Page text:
If you ask Kenya’s only cement firm that managed positive growth in profit and large part of it derived from cement sale, the key to their strategy is clinker—the raw material making up 70 per cent of cement with the remainder made up of pozzolana (pozzolanic ash) or gypsum.
ARM has remained the smallest player for years at eight per cent and reveals the reason was because they did not see sense in importing clinker to boost production.
That would have resulted in a 10 per cent margin on cement against what officials say is 30-32 per cent if you do not import clinker.
Mr Ashley does not see the new players as posing long term threat until they develop clinker capacity, which they are in the process of doing.
The firm’s mantra thus remains “integrated’ manufacturing beginning with clinker (processed limestone) production.
In 2010, the country imported one million tonnes of clinker for manufacturing 1.4 million of cement or 37 per cent of the 3.7 million tonnes officially consumed in Kenya.
That means exposure to the forex volatility and its somewhat related oil factor in transporting the commodity up to Mombasa and again inland to the Coast (ARM, Mombasa and Bamburi have factories here) or upcountry at Athi River where all have grinding plants.
The three older players ARM, EAPC and Bamburi dominated clinker production of 2.3 million tonnes.
East African Cement Producers Association (EAPCA) estimates the figure will grow to about 3.3 million next year if Mombasa adds 750,000 tonnes and ARM 650,000 on top of its 350,000 capacity.
Bamburi has the largest capacity at .3 million and Portland 650,000.
“We are the only one who do not import clinker at the moment. All the industry has to invest in capacity to increase the value of our production and margins,” says Mr Ashley.
He says imported clinker is at least 50 per cent more expensive, the reason he believes price wars are not sustainable and are only introductory offers meant to secure shelf space.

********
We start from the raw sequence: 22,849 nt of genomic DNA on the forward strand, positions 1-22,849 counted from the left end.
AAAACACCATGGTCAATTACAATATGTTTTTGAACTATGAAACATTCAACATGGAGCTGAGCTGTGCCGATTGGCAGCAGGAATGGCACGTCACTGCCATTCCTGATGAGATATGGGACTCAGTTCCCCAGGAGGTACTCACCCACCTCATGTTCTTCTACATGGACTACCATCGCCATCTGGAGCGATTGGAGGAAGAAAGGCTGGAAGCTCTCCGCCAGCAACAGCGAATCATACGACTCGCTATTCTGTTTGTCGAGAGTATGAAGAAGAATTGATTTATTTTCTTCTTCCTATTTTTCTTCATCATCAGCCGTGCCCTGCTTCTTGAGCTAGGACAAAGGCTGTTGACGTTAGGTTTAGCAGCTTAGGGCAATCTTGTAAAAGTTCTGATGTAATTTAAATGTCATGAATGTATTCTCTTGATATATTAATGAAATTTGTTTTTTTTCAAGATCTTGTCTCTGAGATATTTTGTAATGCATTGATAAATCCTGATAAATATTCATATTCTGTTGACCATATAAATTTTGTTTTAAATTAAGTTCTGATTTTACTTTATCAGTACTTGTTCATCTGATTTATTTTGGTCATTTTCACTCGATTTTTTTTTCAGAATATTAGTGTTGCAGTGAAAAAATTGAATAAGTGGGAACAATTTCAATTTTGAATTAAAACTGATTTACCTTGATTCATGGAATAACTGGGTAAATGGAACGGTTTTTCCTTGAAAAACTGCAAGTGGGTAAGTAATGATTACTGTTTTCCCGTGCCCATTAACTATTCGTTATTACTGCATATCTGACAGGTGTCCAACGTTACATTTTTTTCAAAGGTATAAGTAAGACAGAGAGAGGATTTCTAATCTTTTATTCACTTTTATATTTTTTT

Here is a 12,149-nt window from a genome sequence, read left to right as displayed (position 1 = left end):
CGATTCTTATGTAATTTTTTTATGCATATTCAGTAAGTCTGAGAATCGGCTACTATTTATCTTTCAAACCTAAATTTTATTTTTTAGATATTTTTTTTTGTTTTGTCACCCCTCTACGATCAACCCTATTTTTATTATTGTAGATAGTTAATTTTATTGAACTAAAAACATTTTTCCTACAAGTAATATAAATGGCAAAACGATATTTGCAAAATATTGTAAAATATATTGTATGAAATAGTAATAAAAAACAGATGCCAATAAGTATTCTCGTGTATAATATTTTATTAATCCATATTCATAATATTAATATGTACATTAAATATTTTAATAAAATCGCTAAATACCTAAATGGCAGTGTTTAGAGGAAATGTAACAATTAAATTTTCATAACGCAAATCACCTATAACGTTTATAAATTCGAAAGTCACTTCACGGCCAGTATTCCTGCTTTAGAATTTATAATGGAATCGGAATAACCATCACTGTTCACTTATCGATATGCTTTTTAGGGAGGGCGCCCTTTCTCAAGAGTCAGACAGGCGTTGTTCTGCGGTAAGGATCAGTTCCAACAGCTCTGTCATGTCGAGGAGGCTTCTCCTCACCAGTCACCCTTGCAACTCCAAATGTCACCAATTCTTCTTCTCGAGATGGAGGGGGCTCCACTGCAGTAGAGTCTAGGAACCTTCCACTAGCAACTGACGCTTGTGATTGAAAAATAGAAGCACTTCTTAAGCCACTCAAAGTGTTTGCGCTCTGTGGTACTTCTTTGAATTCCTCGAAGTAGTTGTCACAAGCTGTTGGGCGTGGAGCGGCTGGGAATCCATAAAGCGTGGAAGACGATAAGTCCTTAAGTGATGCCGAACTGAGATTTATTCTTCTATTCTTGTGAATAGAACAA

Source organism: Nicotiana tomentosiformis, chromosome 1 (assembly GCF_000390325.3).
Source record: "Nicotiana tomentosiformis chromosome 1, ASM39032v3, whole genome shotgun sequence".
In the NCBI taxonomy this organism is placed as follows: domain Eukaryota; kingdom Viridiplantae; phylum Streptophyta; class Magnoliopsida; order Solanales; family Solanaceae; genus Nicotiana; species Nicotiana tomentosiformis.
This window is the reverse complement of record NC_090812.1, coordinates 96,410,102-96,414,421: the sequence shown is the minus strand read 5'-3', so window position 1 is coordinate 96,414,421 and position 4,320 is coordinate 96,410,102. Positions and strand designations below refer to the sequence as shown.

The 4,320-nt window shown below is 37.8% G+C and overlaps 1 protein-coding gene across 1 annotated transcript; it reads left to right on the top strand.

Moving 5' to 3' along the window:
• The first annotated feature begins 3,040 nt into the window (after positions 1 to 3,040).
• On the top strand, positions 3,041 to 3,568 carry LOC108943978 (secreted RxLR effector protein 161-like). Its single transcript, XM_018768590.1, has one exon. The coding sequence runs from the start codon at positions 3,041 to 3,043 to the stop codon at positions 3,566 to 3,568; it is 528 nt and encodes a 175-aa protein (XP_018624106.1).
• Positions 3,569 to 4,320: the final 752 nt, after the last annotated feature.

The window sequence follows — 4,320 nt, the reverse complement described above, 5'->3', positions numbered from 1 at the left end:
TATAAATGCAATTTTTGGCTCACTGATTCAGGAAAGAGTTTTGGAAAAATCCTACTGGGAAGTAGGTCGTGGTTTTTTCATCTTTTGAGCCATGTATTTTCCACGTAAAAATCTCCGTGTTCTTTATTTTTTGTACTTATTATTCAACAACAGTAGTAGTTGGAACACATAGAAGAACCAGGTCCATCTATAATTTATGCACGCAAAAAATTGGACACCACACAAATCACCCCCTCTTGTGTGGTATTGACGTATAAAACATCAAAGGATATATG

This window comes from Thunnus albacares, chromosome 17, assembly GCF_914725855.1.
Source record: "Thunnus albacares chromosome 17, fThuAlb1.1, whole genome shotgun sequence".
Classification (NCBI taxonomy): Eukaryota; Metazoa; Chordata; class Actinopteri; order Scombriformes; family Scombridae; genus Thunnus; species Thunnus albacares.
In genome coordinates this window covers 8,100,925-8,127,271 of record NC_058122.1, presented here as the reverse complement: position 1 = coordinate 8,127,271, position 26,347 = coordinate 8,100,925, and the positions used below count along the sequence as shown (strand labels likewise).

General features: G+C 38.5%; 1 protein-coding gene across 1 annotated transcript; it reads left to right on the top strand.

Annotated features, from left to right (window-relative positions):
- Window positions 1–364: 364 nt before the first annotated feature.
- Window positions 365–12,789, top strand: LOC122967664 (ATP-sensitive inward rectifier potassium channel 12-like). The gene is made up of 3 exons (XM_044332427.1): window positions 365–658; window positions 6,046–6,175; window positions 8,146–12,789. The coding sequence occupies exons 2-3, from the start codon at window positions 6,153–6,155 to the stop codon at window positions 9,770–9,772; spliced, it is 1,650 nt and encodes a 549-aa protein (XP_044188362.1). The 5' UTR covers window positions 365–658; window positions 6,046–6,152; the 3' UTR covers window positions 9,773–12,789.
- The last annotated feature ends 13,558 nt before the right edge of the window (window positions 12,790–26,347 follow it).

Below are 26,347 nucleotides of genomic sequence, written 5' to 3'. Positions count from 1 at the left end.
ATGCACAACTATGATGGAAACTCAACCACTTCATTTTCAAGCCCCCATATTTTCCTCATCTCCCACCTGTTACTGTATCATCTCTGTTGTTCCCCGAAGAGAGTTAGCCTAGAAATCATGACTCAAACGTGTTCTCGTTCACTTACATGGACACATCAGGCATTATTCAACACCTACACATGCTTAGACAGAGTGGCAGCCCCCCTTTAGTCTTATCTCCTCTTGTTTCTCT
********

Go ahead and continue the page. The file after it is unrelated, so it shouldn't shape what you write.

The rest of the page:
ARM expects cement prices to stabilise subject to energy outlook, as it asserts most of the gains from the present price war are accruing to middlemen than consumers.
Kenya consumption is projected to grow at just over 10 per cent this year.
But better prospects lie further south in Tanzania which is a cement deficit nation with vast reserves of raw material deposits which have caught the attention of the likes of Nigerian cement mogul Aliko Dangote.
The fragmented market is growing at a healthy 15 per cent and due to its geographical size and concomitant transport costs companies often export to Zambia and DRC than compete with local investors.
The dominant firms are Twiga (750,000 tonnes), Tanga (657,000) and Mbea (250,000) which is owned by Lafarge with an estimated one million tonne import making total consumption about 2.7 million tonnes.
With the 25 per cent (which EACPA wants increased) EAC common external tariff, even the 400,000 tonnes imported from Karachi is reported to be selling at marginal cost in Tanzania.
What makes the market more attractive is not just the fact that demand will hit 3.3 million next year.
A tonne of cement here sells at $137 compared to Kenya’s $124 (Nairobi) and $108 in Mombasa.
At present though, Kenya has the highest consumption at 3.7 tonnes, followed by 2.7 of Tanzania and 1.4 million in Uganda where Hima (Lafarge) and Tororo (owners of Mombasa cement and Mombasa Road, Nairobi, based Corrugated Sheet) are battling it out for the market.
Rwanda also produces cement through the 250,000 tonne capacity Cimerwa.
ARM last week released its 2010 financials reflecting a 22 per cent growth in sales of which 56 per cent is cement.
But most importantly. It was the only Kenyan firm to grow its profit after tax by a positive 23 per cent.
But as the industry competition grows, it will have to justify the Sh3.7 billion borrowed for the Kaloleni, Athi River and Tanzania investments.
Meanwhile, the East Africa cement industry has to contend with a newly -dominant player hardly heard of in 1996.